Fr. Schall Explains It All

Via Insight Scoop, Fr. Schall takes on the accusation that Catholicism is too complicated. I call it to your attention because it really fits in the category of the relationship between faith and reason --and between faith and freedom.
Catholicism is a religion that does not despise or denigrate what the mind can and should know. It is, and professes to be, a religion that seeks intelligence, seeks the truth. It cannot be Catholicism and fail to know what can be known about anything, even though not everyone needs to know everything about anything. On the other hand, it does not claim that everything that is worthy of being known is found in religious sources. It is perfectly comfortable with natural knowledge known by its own experience or method. It does not see the human soul as radically split because it is able to focus attention now on reason, now on the teachings of revelation.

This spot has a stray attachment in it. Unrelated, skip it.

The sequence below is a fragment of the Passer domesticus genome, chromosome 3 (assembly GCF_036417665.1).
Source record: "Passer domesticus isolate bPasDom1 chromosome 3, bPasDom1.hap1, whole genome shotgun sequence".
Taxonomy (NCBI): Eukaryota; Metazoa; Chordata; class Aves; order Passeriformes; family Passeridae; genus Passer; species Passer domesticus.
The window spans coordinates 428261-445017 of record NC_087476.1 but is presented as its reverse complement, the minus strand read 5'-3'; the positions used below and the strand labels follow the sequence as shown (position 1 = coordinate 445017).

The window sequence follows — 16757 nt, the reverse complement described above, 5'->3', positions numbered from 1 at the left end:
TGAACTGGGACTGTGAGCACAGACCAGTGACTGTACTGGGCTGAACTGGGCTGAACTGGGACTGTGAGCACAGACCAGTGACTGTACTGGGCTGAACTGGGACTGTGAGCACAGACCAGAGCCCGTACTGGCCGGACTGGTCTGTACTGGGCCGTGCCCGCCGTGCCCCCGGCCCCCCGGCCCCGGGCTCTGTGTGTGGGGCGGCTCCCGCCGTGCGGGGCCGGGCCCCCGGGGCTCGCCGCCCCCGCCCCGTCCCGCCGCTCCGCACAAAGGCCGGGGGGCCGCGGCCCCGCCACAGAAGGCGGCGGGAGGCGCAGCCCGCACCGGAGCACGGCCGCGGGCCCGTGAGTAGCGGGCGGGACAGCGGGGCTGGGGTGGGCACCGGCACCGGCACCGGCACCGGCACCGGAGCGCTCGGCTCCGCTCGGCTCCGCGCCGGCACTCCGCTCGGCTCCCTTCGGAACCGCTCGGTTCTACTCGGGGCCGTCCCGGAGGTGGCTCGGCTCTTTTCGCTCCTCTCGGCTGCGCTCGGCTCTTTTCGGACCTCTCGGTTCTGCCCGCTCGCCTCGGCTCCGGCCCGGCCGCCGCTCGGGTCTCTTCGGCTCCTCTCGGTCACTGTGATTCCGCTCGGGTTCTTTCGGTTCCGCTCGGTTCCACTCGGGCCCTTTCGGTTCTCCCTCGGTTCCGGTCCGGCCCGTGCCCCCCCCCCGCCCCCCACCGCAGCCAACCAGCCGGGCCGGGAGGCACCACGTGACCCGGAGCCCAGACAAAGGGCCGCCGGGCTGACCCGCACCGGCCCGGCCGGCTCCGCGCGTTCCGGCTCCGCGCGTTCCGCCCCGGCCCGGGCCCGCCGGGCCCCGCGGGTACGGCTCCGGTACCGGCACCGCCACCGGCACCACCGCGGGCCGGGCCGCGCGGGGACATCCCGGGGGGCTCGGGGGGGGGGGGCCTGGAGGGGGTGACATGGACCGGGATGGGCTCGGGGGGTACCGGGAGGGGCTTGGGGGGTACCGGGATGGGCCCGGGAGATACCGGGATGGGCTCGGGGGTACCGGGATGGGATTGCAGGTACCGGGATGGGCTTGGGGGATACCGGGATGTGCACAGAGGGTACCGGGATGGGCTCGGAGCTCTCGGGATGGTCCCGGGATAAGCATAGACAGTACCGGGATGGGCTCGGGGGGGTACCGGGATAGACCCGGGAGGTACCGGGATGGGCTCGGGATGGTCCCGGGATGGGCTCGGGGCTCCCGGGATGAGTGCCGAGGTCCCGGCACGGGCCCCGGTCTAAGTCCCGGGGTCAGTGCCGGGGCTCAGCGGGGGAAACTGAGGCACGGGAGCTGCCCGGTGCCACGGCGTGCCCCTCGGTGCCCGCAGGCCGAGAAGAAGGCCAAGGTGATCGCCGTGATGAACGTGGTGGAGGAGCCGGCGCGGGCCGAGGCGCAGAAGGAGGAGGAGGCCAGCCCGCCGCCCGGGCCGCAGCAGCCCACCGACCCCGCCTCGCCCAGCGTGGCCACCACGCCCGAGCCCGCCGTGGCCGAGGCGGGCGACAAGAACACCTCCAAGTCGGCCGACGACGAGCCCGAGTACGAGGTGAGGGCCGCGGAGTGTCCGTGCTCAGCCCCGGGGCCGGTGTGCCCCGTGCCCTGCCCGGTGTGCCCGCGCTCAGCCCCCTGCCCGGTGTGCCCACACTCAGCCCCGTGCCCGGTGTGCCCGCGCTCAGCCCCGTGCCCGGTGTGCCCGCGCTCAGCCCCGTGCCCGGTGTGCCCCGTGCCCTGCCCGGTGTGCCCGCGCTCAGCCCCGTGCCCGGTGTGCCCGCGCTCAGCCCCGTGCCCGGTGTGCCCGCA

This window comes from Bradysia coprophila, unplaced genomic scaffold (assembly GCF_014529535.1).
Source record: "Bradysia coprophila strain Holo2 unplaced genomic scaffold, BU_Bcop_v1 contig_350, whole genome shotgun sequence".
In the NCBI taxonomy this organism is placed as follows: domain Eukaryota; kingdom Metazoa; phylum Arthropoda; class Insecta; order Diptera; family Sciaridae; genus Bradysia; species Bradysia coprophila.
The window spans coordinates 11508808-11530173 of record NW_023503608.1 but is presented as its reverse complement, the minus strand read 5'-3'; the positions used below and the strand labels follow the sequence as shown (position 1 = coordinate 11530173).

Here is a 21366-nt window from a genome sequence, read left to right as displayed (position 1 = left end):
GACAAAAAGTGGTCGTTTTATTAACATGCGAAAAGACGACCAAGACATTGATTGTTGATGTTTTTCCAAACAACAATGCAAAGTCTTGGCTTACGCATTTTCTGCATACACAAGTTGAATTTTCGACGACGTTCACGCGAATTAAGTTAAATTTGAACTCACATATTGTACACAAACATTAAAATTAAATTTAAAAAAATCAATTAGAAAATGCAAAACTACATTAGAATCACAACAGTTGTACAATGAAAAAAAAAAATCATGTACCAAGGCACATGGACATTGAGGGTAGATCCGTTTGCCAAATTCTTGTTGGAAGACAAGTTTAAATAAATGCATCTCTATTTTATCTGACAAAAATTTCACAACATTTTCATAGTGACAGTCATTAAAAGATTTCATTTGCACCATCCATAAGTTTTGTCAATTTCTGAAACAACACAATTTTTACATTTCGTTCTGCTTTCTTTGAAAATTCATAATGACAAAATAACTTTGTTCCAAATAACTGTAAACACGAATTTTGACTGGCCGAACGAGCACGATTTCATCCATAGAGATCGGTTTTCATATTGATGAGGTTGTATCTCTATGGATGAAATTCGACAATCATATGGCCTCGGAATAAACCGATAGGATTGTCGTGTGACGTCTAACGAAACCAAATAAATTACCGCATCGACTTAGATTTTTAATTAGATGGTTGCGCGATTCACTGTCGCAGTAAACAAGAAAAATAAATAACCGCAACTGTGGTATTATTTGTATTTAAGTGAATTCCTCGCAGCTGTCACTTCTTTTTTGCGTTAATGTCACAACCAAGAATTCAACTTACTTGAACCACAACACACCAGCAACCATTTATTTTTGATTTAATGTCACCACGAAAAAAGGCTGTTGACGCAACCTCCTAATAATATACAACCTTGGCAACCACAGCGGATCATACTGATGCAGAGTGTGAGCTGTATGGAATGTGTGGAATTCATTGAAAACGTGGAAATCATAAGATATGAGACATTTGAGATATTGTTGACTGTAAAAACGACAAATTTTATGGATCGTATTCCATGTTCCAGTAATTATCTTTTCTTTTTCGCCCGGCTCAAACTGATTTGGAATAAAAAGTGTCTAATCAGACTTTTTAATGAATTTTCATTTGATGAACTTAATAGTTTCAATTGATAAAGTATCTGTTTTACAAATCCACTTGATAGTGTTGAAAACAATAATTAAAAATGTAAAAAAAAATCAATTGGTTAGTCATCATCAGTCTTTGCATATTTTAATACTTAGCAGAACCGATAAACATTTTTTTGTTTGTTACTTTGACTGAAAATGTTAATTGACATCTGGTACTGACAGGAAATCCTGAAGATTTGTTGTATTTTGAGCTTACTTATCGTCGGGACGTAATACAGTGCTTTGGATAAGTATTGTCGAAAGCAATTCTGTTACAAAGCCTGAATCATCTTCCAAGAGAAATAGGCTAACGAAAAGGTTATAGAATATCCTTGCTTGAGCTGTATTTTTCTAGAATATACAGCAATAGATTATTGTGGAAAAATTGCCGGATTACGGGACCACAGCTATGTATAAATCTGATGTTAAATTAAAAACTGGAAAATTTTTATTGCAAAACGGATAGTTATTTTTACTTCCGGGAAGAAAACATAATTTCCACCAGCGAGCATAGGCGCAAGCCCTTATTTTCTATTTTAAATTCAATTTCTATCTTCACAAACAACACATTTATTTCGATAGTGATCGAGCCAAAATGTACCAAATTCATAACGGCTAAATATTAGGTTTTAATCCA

Simplicity for simplicity's sake is the short road to fideism --believing because you will something to be true rather than because it is true. The Catholic insistence on truth --and courage to examine the truths of faith-- is precisely why the Church finds itself in the strange position of being the surest defender of freedom and reason on the scene today.
While it recognizes a place for grace in knowledge, Catholicism does not think this revealed knowledge violates the integrity of our minds. Quite the opposite. It thinks that we become more mind by what is offered to us by the divine Mind. But this increase in intelligence only happens when we actually wrestle – intellectually wrestle – with what is presented.
RTWT (linked above).